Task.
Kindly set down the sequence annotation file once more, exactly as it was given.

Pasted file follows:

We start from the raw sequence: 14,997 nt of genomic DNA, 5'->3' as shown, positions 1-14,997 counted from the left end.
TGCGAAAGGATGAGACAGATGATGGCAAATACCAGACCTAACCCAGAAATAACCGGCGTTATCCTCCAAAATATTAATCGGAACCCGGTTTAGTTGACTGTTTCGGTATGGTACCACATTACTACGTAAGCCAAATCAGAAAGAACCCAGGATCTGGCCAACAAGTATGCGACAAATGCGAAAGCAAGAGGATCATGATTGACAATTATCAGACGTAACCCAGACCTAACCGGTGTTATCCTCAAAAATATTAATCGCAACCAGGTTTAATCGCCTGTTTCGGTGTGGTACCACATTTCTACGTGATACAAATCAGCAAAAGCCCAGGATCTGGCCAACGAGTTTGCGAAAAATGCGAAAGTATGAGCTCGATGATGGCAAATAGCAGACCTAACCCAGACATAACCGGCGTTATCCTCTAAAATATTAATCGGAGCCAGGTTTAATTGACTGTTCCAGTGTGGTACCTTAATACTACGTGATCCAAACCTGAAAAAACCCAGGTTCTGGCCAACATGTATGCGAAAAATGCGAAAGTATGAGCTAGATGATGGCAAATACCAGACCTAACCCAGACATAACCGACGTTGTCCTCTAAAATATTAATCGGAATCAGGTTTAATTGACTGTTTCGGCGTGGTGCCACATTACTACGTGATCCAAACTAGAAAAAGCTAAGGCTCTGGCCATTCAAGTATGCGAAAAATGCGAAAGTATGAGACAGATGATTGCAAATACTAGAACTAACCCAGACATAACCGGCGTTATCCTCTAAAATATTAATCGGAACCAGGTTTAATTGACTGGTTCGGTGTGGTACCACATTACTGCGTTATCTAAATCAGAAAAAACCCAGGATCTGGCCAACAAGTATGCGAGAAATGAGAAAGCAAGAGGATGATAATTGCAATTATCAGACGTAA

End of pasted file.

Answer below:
We start from the raw sequence: 14,997 nt of genomic DNA, 5'->3' as shown, positions 1-14,997 counted from the left end.
TGCGAAAGGATGAGACAGATGATGGCAAATACCAGACCTAACCCAGAAATAACCGGCGTTATCCTCCAAAATATTAATCGGAACCCGGTTTAGTTGACTGTTTCGGTATGGTACCACATTACTACGTAAGCCAAATCAGAAAGAACCCAGGATCTGGCCAACAAGTATGCGACAAATGCGAAAGCAAGAGGATCATGATTGACAATTATCAGACGTAACCCAGACCTAACCGGTGTTATCCTCAAAAATATTAATCGCAACCAGGTTTAATCGCCTGTTTCGGTGTGGTACCACATTTCTACGTGATACAAATCAGCAAAAGCCCAGGATCTGGCCAACGAGTTTGCGAAAAATGCGAAAGTATGAGCTCGATGATGGCAAATAGCAGACCTAACCCAGACATAACCGGCGTTATCCTCTAAAATATTAATCGGAGCCAGGTTTAATTGACTGTTCCAGTGTGGTACCTTAATACTACGTGATCCAAACCTGAAAAAACCCAGGTTCTGGCCAACATGTATGCGAAAAATGCGAAAGTATGAGCTAGATGATGGCAAATACCAGACCTAACCCAGACATAACCGACGTTGTCCTCTAAAATATTAATCGGAATCAGGTTTAATTGACTGTTTCGGCGTGGTGCCACATTACTACGTGATCCAAACTAGAAAAAGCTAAGGCTCTGGCCATTCAAGTATGCGAAAAATGCGAAAGTATGAGACAGATGATTGCAAATACTAGAACTAACCCAGACATAACCGGCGTTATCCTCTAAAATATTAATCGGAACCAGGTTTAATTGACTGGTTCGGTGTGGTACCACATTACTGCGTTATCTAAATCAGAAAAAACCCAGGATCTGGCCAACAAGTATGCGAGAAATGAGAAAGCAAGAGGATGATAATTGCAATTATCAGACGTAA